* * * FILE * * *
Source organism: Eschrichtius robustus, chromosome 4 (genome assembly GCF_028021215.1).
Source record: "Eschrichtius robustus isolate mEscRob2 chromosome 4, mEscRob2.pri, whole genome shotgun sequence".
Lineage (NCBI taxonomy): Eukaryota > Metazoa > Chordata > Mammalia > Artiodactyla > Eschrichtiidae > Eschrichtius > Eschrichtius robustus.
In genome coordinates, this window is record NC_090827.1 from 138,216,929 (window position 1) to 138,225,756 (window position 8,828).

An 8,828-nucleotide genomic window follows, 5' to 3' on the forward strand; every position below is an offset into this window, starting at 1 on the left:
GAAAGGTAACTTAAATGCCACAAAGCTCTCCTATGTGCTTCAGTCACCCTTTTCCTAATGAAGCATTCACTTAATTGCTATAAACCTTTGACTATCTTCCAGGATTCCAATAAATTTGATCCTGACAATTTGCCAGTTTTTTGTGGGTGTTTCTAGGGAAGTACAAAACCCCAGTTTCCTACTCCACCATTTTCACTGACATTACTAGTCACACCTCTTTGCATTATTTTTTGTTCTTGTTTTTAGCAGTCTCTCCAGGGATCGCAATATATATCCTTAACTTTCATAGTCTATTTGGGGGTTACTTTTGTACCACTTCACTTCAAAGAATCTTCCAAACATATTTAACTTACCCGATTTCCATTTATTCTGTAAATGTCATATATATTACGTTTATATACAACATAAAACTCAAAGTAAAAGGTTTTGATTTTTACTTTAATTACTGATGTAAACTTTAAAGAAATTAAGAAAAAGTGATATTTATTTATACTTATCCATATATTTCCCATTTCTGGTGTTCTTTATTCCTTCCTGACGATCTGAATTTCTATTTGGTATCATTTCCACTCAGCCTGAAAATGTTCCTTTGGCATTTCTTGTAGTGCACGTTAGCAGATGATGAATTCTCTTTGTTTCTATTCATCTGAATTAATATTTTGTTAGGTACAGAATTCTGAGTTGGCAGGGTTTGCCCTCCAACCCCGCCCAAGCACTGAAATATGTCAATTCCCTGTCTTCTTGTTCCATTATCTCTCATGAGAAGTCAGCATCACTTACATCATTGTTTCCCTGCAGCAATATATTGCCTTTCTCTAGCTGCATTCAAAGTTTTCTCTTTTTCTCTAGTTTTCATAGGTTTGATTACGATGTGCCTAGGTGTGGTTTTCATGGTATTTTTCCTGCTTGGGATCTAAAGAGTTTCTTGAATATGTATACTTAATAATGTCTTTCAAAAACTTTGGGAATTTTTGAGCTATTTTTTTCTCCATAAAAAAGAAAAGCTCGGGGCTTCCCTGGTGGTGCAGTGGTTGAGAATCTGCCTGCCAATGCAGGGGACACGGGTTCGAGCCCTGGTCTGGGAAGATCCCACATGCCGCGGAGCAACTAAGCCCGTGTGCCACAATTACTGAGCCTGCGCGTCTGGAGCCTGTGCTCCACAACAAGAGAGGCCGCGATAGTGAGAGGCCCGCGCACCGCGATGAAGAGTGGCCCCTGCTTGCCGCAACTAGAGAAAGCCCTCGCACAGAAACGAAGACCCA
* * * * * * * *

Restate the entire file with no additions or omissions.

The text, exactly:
Source organism: Eschrichtius robustus, chromosome 4 (genome assembly GCF_028021215.1).
Source record: "Eschrichtius robustus isolate mEscRob2 chromosome 4, mEscRob2.pri, whole genome shotgun sequence".
Lineage (NCBI taxonomy): Eukaryota > Metazoa > Chordata > Mammalia > Artiodactyla > Eschrichtiidae > Eschrichtius > Eschrichtius robustus.
In genome coordinates, this window is record NC_090827.1 from 138,216,929 (window position 1) to 138,225,756 (window position 8,828).

An 8,828-nucleotide genomic window follows, 5' to 3' on the forward strand; every position below is an offset into this window, starting at 1 on the left:
GAAAGGTAACTTAAATGCCACAAAGCTCTCCTATGTGCTTCAGTCACCCTTTTCCTAATGAAGCATTCACTTAATTGCTATAAACCTTTGACTATCTTCCAGGATTCCAATAAATTTGATCCTGACAATTTGCCAGTTTTTTGTGGGTGTTTCTAGGGAAGTACAAAACCCCAGTTTCCTACTCCACCATTTTCACTGACATTACTAGTCACACCTCTTTGCATTATTTTTTGTTCTTGTTTTTAGCAGTCTCTCCAGGGATCGCAATATATATCCTTAACTTTCATAGTCTATTTGGGGGTTACTTTTGTACCACTTCACTTCAAAGAATCTTCCAAACATATTTAACTTACCCGATTTCCATTTATTCTGTAAATGTCATATATATTACGTTTATATACAACATAAAACTCAAAGTAAAAGGTTTTGATTTTTACTTTAATTACTGATGTAAACTTTAAAGAAATTAAGAAAAAGTGATATTTATTTATACTTATCCATATATTTCCCATTTCTGGTGTTCTTTATTCCTTCCTGACGATCTGAATTTCTATTTGGTATCATTTCCACTCAGCCTGAAAATGTTCCTTTGGCATTTCTTGTAGTGCACGTTAGCAGATGATGAATTCTCTTTGTTTCTATTCATCTGAATTAATATTTTGTTAGGTACAGAATTCTGAGTTGGCAGGGTTTGCCCTCCAACCCCGCCCAAGCACTGAAATATGTCAATTCCCTGTCTTCTTGTTCCATTATCTCTCATGAGAAGTCAGCATCACTTACATCATTGTTTCCCTGCAGCAATATATTGCCTTTCTCTAGCTGCATTCAAAGTTTTCTCTTTTTCTCTAGTTTTCATAGGTTTGATTACGATGTGCCTAGGTGTGGTTTTCATGGTATTTTTCCTGCTTGGGATCTAAAGAGTTTCTTGAATATGTATACTTAATAATGTCTTTCAAAAACTTTGGGAATTTTTGAGCTATTTTTTTCTCCATAAAAAAGAAAAGCTCGGGGCTTCCCTGGTGGTGCAGTGGTTGAGAATCTGCCTGCCAATGCAGGGGACACGGGTTCGAGCCCTGGTCTGGGAAGATCCCACATGCCGCGGAGCAACTAAGCCCGTGTGCCACAATTACTGAGCCTGCGCGTCTGGAGCCTGTGCTCCACAACAAGAGAGGCCGCGATAGTGAGAGGCCCGCGCACCGCGATGAAGAGTGGCCCCTGCTTGCCGCAACTAGAGAAAGCCCTCGCACAGAAACGAAGACCCA